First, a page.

I love Christmas. Let the sleigh bells ring. Let the carolers sing. The more Santas the merrier. The more trees the better.

I love Christmas. The ho ho ho, the rooty toot toot, the thumpety, thump, thump, and the pa rum pa pum pum. The “Silent Night” and the sugarplums.

I don’t complain about the crowded shops. I don’t grumble at the jam-packed grocery store. The flight is full? The restaurant is packed? Well, it’s Christmas.

And I love Christmas.

Bring on Scrooge, Cousin Eddie, and the “official Red Ryder, carbine-action, two-hundred shot range model air rifle.” “You’ll shoot your eye out!”

The tinsel and the clatter and waking up “to see what was the matter.” Bing and his tunes. Macy’s balloons. Mistletoe kisses, Santa Claus wishes, and favorite dishes. Holiday snows, warm winter clothes, and Rudolph’s red nose.

I love Christmas.

I love it because somewhere someone will ask the Christmas questions: What’s the big deal about the baby in the manger? Who was he? What does his birth have to do with me? The questioner may be a child looking at a front-yard crèche. He may be a soldier stationed far from home. She may be a young mom who, for the first time, holds a child on Christmas Eve. The Christmas season prompts questions.

I can remember the first time I asked those questions. I grew up in a small West Texas town, the son of a mechanic and a nurse. Never poor but certainly not affluent. My dad laid pipeline in the oil fields. Mom worked the three-to-eleven shift at the hospital. I followed my brother to elementary school every morning and played neighborhood ball in the afternoons.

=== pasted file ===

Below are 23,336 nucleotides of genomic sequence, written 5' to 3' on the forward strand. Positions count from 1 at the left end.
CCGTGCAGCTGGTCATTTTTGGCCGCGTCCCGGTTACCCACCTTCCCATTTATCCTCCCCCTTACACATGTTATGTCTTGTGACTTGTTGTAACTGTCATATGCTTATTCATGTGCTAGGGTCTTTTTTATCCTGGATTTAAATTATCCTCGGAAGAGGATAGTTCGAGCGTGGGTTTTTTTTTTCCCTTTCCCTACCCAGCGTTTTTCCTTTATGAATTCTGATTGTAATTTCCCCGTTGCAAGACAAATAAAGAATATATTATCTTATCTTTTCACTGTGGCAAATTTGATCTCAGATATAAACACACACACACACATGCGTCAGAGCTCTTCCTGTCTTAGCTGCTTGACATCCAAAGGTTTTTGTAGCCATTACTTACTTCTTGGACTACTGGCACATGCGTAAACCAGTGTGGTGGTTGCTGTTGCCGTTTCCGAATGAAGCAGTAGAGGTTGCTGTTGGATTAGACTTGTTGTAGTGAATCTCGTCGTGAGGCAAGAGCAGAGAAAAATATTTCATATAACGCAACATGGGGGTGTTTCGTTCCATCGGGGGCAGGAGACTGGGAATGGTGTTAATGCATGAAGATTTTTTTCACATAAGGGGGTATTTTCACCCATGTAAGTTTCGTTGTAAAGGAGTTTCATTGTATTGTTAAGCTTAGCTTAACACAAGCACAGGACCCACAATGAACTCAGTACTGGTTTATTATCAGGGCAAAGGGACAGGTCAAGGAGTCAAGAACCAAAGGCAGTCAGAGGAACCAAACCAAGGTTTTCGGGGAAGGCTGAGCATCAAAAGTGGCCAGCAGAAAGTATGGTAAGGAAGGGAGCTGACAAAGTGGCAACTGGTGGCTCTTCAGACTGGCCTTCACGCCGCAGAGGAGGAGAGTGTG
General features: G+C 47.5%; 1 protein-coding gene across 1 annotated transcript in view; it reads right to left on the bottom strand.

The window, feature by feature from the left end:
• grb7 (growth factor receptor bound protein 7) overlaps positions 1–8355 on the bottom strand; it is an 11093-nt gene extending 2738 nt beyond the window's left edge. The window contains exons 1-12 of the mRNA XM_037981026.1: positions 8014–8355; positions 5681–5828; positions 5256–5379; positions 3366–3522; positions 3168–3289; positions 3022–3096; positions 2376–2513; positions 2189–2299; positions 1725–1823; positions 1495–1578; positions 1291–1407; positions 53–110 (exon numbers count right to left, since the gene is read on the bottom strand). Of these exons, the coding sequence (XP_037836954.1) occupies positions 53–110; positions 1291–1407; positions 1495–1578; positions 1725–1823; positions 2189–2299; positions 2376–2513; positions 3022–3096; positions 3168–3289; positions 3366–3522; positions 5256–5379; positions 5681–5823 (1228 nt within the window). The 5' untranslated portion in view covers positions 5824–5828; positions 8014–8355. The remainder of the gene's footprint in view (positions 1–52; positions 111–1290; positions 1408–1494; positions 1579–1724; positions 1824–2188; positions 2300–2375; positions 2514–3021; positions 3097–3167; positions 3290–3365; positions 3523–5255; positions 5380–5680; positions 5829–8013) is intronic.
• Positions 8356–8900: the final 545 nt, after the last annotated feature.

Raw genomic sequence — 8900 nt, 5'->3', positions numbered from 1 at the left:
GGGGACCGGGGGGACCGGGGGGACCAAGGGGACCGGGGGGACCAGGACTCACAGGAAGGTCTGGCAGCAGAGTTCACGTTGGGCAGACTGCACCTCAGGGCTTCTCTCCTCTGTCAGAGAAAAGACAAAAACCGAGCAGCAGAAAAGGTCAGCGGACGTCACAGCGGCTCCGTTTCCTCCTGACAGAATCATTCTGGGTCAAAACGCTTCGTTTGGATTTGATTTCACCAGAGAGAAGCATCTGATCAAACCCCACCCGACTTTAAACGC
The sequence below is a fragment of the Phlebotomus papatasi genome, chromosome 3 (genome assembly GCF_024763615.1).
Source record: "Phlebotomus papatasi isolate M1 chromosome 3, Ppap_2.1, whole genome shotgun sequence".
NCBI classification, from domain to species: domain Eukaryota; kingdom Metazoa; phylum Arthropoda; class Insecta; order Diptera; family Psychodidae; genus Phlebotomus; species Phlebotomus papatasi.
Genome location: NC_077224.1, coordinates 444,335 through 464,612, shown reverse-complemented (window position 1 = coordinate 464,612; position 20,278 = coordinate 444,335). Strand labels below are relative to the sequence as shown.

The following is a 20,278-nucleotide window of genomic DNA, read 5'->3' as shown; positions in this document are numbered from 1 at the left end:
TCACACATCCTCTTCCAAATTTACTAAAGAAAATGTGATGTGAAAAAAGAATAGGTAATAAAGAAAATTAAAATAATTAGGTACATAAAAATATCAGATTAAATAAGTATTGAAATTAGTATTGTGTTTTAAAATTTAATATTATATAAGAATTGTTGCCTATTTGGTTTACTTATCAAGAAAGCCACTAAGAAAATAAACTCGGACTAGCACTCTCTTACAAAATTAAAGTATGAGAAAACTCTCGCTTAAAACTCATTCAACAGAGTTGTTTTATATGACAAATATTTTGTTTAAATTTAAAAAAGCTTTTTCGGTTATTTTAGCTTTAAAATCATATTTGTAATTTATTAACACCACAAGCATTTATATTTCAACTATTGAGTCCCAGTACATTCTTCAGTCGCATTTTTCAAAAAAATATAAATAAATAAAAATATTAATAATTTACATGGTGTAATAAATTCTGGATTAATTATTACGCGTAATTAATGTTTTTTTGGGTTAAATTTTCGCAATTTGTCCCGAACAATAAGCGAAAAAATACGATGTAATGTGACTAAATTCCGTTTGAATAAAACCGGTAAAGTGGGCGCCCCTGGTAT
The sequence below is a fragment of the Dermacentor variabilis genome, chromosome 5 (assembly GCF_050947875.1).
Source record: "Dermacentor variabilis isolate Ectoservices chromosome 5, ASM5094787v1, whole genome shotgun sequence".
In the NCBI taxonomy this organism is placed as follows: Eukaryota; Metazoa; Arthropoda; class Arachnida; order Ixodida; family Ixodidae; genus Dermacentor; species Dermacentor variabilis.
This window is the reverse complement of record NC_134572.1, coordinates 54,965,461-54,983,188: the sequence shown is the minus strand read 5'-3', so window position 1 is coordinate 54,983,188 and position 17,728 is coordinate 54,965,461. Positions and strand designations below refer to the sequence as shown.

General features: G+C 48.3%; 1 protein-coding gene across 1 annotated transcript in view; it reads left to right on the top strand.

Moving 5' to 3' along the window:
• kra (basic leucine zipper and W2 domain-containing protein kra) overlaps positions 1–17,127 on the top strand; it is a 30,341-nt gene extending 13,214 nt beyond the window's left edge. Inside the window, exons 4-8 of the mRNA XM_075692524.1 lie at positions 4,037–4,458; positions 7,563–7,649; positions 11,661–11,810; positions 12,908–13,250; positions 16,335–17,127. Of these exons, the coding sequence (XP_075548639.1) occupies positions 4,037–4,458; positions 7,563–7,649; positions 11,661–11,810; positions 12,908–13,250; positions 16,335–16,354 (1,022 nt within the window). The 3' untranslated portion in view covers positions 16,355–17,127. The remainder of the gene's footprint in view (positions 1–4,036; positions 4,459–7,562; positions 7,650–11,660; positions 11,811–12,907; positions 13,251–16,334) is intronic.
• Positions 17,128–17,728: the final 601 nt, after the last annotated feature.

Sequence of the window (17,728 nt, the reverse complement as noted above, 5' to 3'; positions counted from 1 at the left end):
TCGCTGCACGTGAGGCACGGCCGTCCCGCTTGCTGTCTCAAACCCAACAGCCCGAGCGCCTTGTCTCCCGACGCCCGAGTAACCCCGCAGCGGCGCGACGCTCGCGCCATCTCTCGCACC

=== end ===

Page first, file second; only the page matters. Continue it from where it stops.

Dad was in charge of dinner. My brother washed the dishes, and I was in charge of sweeping the floor. We boys took our baths by eight and were in bed by nine with permission to do one thing before turning out the lights. We could read.

The chest at the foot of our bed contained children’s books. Big books, each with a glossy finish and bright pictures. The three bears lived in the chest. So did the big, bad wolf and seven dwarfs and a monkey with a lunch pail, whose name I don’t recall. Somewhere in the chest, beneath the fairy tales, was a book about baby Jesus.

On the cover was a yellow-hayed manger. A star glowed above the stable. Joseph and a donkey, equally big eyed, stood nearby. Mary held a baby in her arms. She looked down at him, and he looked up at her, and I remember looking at them both.

My dad, a man of few words, had told my brother and me, “Boys, Christmas is about Christ.”

In one of those bedtime, book-time moments, somewhere between the fairy tales and the monkey with the lunch pail, I thought about what he had said. I began asking the Christmas questions. In one way or another, I’ve been asking them ever since.

I love the answers I have found.

Like this one: God knows what it is like to be a human. When I talk to him about deadlines or long lines or tough times, he understands. He’s been there. He’s been here. Because of Bethlehem, I have a friend in heaven.

Because of Bethlehem, I have a Savior in heaven. Christmas begins what Easter celebrates. The child in the cradle became the King on the cross. And because he did, there are no marks on my record. Just grace. His offer has no fine print. He didn’t tell me, “Clean up before you come in.” He offered, “Come in and I’ll clean you up.” It’s not my grip on him that matters but his grip on me. And his grip is sure.

Max Lucado, Because of Bethlehem (with Bonus Content): Love Is Born, Hope Is Here (Nashville: Thomas Nelson, 2016).


I have just completed a series of six Christmas Lessons. They are available on Amazon in both print and Kindle versions, as well as part of my Good Questions Have Groups Talking Subscription service. For a medium-sized church, lesson subscriptions are only $10 per teacher per year.